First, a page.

You can visit John's website here, or his blog here.  Thanks John!

16 May 2010

Pre-Marketing Your Book

I'm still a relative newbie when it comes to marketing and promotion, but it's an important part of being a writer these days. So today's post comes courtesy of a guest blogger,  Cheri Lasota, who is much wiser than I when it comes to.....

Pre-Marketing Your Book

Most writers are beginning to understand that writing is only a small part of the equation when it comes to publishing success. It is no longer enough to be a good writer. One must be a good marketer as well. However, marketing can be learned and practiced. The key is to start early, and use what techniques you know you can master based on your skill set. It is never to early to start forming a marketing plan for your writing career. You may be in the revision stages of draft three or four or already out there submitting your finished manuscript to agents. It doesn’t matter. Every day can be an opportunity to spend five to ten minutes on building a marketing plan. How do you go about it? Read on . . .

Start the wave

According to literary agent Lily Ghahremani, a publishing house will be happy to support and fuel a marketing wave you’ve already started. It is not all that rare for publishers to supply secondary funding pushes based on an author’s own efforts at increasing readership. If you already have a sizable network of possible readers, publishers do take notice, and in the negotiation phase, it can make a difference between signing on or receiving another rejection letter.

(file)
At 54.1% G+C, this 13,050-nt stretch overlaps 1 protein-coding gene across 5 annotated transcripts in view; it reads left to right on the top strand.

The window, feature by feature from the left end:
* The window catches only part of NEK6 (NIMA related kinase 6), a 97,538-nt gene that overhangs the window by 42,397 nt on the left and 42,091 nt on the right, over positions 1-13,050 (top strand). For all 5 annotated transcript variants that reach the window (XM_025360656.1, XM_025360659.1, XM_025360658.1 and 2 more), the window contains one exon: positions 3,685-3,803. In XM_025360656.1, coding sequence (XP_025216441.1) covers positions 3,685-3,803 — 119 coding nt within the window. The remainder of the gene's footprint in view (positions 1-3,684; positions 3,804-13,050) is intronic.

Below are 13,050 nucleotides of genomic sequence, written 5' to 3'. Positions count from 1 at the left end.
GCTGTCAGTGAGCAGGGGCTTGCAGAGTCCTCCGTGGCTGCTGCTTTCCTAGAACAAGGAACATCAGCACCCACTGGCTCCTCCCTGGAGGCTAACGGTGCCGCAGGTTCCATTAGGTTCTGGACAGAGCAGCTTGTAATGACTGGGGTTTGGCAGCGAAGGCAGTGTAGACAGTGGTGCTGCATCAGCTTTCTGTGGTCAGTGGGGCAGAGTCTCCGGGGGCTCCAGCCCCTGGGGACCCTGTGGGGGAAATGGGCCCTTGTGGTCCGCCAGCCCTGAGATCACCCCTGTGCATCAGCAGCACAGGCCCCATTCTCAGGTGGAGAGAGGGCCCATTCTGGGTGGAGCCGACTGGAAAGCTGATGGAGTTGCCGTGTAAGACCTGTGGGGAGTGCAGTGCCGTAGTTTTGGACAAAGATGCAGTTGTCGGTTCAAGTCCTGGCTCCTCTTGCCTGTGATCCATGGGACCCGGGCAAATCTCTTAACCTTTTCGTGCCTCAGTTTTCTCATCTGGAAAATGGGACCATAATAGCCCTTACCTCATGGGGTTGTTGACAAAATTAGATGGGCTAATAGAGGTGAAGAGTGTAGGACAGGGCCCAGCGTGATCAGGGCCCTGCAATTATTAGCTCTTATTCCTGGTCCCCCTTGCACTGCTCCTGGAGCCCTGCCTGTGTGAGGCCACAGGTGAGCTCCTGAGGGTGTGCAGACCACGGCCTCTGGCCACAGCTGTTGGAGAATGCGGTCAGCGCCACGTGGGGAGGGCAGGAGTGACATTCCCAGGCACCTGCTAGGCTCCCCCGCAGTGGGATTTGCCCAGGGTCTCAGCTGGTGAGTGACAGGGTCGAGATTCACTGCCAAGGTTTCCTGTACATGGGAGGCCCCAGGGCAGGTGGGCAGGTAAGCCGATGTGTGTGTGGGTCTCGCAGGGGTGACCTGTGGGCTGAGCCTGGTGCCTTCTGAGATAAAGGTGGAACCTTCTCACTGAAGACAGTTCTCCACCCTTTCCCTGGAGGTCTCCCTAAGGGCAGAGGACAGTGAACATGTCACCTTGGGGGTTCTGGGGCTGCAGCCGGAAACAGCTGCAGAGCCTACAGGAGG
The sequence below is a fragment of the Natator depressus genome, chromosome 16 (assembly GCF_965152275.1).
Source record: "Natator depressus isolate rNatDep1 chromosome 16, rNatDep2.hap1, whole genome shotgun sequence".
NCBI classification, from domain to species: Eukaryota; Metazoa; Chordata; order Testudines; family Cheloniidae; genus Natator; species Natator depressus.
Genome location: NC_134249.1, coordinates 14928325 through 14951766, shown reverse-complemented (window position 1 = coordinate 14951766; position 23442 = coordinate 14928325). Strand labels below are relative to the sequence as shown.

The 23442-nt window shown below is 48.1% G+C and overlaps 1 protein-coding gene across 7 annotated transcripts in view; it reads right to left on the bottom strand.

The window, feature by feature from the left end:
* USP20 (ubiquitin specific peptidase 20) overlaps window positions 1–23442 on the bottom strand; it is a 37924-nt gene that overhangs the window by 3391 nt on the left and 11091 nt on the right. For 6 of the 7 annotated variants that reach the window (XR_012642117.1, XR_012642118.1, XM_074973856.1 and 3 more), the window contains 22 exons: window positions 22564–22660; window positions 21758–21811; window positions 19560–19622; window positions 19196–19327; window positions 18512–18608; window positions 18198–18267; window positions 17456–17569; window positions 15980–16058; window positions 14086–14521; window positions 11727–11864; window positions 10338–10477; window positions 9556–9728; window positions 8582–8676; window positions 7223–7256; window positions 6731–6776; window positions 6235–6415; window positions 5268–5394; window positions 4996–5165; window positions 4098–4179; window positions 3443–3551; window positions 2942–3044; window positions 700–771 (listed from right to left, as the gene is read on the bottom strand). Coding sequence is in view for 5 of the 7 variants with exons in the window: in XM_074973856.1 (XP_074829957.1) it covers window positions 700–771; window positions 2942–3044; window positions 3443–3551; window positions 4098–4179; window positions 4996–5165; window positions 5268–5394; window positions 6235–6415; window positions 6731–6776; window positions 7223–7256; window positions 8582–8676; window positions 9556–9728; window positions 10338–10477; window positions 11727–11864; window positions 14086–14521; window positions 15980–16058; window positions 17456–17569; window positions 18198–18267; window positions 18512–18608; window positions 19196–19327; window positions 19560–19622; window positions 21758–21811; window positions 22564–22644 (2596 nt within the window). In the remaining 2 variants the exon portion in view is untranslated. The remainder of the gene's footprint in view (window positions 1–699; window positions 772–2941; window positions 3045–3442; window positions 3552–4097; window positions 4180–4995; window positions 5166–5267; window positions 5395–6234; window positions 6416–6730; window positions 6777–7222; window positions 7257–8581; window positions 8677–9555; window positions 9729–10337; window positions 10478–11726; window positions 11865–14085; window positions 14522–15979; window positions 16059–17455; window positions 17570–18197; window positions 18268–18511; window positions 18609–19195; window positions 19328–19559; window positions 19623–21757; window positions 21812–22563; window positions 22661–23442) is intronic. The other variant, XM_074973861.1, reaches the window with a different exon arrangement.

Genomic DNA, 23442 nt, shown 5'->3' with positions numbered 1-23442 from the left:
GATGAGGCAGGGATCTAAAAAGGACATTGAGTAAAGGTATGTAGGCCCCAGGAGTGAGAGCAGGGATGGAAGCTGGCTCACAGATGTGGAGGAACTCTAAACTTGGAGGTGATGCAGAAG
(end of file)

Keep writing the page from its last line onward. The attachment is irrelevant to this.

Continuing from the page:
Begin with who you know

Buzz begins with a core market and expands. You know more people than you think you do. Take a pen and paper and write down a list of as many friends, family, colleagues, and acquaintences as you can think of. All done? Now think of all the authors, organizations, bookstores, libraries you hope to make contact with when you’ve published your book. Don’t forget to include local newspapers and magazines as well as online e-zines. Keep this list. You’ll need it when you go about marketing before and after publication.

For a few minutes each week, work on researching or recording contact information for these sources. These are the people and groups you will want to reach first when your first book comes out in stores. Easy enough, huh? This is something you can start doing today. As an addendum to this list, think through the major elements that make up your novel or nonfiction book. Does a mother in your novel have to deal with a child who suffers from autism? Then research autism groups on the Net. Here’s another example: my novel is set in the Azores Islands. I have and will continue to research all sites related to the Azores, whether they are travel sites or sites run by Azorean geneology enthusiasts, etc. These are possible avenues for selling books, interviews, and perhaps speaking engagements.